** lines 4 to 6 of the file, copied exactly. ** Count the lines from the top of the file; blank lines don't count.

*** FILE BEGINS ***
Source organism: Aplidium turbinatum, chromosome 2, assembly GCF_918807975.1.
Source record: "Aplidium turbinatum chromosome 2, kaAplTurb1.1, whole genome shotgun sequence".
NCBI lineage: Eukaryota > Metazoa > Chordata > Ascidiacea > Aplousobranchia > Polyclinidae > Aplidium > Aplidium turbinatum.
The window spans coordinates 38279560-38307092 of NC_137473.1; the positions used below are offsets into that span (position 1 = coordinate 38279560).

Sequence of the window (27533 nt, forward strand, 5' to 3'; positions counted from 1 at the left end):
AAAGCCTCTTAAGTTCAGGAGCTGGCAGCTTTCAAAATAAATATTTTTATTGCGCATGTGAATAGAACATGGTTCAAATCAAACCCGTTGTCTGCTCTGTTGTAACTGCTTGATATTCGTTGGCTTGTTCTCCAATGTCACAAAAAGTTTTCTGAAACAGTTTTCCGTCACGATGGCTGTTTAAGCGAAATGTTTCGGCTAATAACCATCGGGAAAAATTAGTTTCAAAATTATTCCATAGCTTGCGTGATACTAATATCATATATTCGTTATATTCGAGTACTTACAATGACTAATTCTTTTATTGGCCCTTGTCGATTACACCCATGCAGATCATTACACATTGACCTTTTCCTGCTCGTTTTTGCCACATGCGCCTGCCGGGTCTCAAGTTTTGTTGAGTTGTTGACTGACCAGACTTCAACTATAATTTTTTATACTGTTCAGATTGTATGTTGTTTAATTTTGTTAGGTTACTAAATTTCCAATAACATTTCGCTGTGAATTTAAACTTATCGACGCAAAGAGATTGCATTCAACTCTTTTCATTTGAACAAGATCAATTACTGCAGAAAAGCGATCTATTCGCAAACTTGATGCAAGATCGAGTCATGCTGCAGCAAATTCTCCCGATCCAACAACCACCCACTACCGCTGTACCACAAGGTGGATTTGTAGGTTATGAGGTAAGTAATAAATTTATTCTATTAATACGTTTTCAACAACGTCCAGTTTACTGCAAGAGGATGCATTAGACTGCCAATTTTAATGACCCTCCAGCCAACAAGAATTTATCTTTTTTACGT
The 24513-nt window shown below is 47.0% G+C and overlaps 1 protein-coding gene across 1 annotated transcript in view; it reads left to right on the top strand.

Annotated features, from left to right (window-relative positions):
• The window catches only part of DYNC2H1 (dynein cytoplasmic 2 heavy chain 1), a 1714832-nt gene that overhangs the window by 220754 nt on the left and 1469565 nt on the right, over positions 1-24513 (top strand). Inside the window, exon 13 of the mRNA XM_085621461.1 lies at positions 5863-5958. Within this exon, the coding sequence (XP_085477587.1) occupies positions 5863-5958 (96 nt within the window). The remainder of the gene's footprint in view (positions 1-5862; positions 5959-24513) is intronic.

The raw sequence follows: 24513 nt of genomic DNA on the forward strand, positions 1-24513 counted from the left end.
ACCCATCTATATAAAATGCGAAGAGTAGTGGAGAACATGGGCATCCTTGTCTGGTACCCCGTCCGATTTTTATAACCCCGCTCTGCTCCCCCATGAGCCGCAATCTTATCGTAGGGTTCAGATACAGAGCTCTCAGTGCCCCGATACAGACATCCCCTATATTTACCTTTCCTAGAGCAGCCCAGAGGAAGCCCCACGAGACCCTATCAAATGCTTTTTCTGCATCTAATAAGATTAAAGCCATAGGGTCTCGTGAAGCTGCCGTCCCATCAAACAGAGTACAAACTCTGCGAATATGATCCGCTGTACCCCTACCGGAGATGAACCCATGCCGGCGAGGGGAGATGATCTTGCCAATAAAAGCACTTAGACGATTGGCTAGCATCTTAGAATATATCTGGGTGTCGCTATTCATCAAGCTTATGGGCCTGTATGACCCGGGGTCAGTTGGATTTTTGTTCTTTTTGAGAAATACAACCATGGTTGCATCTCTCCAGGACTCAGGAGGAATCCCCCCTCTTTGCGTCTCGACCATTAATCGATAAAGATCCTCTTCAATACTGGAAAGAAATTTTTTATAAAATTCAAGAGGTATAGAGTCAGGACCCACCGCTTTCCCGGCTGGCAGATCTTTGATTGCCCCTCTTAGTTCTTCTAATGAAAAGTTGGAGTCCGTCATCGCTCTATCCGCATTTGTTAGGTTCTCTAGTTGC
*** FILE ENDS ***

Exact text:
The window spans coordinates 38279560-38307092 of NC_137473.1; the positions used below are offsets into that span (position 1 = coordinate 38279560).

Sequence of the window (27533 nt, forward strand, 5' to 3'; positions counted from 1 at the left end):
AAAGCCTCTTAAGTTCAGGAGCTGGCAGCTTTCAAAATAAATATTTTTATTGCGCATGTGAATAGAACATGGTTCAAATCAAACCCGTTGTCTGCTCTGTTGTAACTGCTTGATATTCGTTGGCTTGTTCTCCAATGTCACAAAAAGTTTTCTGAAACAGTTTTCCGTCACGATGGCTGTTTAAGCGAAATGTTTCGGCTAATAACCATCGGGAAAAATTAGTTTCAAAATTATTCCATAGCTTGCGTGATACTAATATCATATATTCGTTATATTCGAGTACTTACAATGACTAATTCTTTTATTGGCCCTTGTCGATTACACCCATGCAGATCATTACACATTGACCTTTTCCTGCTCGTTTTTGCCACATGCGCCTGCCGGGTCTCAAGTTTTGTTGAGTTGTTGACTGACCAGACTTCAACTATAATTTTTTATACTGTTCAGATTGTATGTTGTTTAATTTTGTTAGGTTACTAAATTTCCAATAACATTTCGCTGTGAATTTAAACTTATCGACGCAAAGAGATTGCATTCAACTCTTTTCATTTGAACAAGATCAATTACTGCAGAAAAGCGATCTATTCGCAAACTTGATGCAAGATCGAGTCATGCTGCAGCAAATTCTCCCGATCCAACAACCACCCACTACCGCTGTACCACAAGGTGGATTTGTAGGTTATGAGGTAAGTAATAAATTTATTCTATTAATACGTTTTCAACAACGTCCAGTTTACTGCAAGAGGATGCATTAGACTGCCAATTTTAATGACCCTCCAGCCAACAAGAATTTATCTTTTTTACGT